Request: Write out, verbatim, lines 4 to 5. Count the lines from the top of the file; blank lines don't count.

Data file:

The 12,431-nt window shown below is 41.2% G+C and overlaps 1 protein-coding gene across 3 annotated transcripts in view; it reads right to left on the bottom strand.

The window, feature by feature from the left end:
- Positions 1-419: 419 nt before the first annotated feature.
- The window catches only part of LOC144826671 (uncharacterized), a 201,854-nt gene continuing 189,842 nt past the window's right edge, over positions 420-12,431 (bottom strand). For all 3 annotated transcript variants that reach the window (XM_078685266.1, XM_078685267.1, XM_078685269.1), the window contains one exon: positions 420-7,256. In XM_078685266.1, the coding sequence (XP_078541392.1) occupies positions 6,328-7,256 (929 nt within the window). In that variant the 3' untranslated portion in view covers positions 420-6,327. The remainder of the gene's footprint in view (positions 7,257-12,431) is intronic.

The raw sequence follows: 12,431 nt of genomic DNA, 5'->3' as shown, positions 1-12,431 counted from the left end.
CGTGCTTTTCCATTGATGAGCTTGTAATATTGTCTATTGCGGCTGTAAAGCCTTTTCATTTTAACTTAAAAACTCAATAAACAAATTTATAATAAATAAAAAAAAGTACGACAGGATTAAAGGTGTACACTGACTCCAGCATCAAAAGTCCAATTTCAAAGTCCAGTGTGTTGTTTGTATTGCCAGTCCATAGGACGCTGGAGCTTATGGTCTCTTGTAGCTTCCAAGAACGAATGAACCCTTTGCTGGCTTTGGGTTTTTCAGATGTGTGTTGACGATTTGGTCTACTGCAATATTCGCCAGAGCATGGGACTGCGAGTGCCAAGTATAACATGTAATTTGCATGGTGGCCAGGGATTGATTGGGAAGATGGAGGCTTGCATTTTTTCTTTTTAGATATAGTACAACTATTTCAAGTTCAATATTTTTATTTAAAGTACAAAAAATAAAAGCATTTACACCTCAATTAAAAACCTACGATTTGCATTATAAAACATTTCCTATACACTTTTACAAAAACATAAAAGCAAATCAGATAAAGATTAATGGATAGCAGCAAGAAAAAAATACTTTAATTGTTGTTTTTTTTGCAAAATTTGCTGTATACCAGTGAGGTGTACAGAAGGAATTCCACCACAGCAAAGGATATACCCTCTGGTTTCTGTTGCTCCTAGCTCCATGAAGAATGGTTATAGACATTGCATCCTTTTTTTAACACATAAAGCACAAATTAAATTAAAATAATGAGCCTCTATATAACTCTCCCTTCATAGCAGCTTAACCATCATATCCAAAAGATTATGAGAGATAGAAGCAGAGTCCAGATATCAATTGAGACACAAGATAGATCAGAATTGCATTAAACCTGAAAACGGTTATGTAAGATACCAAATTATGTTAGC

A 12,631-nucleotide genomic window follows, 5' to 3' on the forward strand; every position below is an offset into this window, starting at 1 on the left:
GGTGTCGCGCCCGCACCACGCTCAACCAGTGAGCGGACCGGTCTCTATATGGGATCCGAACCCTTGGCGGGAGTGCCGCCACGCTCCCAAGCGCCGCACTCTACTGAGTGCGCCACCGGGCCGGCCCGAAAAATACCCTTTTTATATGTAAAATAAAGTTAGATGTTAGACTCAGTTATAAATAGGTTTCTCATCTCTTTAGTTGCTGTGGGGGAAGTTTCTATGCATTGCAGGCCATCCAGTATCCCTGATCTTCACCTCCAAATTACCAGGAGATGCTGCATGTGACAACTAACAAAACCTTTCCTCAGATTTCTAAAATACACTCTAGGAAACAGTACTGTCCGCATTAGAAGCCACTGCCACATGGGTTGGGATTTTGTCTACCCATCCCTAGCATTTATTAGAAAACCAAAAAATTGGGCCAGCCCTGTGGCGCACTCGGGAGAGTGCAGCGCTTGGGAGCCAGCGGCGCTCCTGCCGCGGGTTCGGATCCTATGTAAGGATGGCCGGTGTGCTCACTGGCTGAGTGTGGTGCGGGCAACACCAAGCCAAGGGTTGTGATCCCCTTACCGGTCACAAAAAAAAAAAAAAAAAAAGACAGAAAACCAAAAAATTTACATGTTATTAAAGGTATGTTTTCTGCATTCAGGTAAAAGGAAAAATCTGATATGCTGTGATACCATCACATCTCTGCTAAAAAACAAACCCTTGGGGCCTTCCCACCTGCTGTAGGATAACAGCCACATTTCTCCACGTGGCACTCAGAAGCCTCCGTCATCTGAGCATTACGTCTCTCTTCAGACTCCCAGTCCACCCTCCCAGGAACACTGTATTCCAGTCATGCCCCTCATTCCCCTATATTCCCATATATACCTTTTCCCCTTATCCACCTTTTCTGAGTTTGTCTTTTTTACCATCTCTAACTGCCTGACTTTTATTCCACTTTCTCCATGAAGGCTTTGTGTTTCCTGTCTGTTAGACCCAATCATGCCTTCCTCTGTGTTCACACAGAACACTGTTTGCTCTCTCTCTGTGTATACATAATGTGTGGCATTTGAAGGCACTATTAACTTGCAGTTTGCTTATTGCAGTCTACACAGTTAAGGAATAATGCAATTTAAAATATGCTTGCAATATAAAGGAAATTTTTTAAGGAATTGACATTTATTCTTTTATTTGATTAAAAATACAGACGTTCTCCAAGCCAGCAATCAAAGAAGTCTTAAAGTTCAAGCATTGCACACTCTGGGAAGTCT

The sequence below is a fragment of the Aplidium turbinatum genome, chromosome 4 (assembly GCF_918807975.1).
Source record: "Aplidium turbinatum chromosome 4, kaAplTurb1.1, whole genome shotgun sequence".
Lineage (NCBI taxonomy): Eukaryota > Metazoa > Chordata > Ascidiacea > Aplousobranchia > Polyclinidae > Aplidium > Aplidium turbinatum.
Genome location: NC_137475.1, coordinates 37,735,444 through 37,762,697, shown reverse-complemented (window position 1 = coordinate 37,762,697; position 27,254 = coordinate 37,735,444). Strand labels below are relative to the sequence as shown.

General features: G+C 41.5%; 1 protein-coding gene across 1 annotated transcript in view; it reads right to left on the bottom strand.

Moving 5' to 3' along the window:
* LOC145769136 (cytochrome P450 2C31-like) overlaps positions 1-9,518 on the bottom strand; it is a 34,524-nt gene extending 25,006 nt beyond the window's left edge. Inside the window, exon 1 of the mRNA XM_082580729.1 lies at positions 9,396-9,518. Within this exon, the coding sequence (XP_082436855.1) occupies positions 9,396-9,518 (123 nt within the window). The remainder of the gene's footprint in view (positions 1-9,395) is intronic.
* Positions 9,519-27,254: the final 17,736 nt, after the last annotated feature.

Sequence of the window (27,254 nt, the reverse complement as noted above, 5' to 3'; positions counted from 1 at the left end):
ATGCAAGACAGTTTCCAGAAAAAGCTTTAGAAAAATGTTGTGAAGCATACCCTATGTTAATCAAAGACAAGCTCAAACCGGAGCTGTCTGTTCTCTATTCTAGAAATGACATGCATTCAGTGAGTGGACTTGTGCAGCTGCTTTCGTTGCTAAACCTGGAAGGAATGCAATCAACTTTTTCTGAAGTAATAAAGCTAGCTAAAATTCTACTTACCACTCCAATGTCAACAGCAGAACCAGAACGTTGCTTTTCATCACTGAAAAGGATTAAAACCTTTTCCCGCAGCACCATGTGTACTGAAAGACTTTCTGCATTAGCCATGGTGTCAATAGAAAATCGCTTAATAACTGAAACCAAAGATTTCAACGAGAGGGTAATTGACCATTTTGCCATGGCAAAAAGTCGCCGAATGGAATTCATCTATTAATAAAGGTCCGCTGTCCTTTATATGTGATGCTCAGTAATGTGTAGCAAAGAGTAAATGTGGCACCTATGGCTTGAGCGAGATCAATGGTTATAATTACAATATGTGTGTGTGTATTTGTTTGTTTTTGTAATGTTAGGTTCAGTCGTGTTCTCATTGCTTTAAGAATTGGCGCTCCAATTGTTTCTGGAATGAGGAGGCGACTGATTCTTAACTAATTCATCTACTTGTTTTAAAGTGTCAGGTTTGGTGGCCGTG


- The window catches only part of LOC144826671 (uncharacterized), a 201,854-nt gene continuing 189,842 nt past the window's right edge, over positions 420-12,431 (bottom strand). For all 3 annotated transcript variants that reach the window (XM_078685266.1, XM_078685267.1, XM_078685269.1), the window contains one exon: positions 420-7,256. In XM_078685266.1, the coding sequence (XP_078541392.1) occupies positions 6,328-7,256 (929 nt within the window). In that variant the 3' untranslated portion in view covers positions 420-6,327. The remainder of the gene's footprint in view (positions 7,257-12,431) is intronic.

The raw sequence follows: 12,431 nt of genomic DNA, 5'->3' as shown, positions 1-12,431 counted from the left end.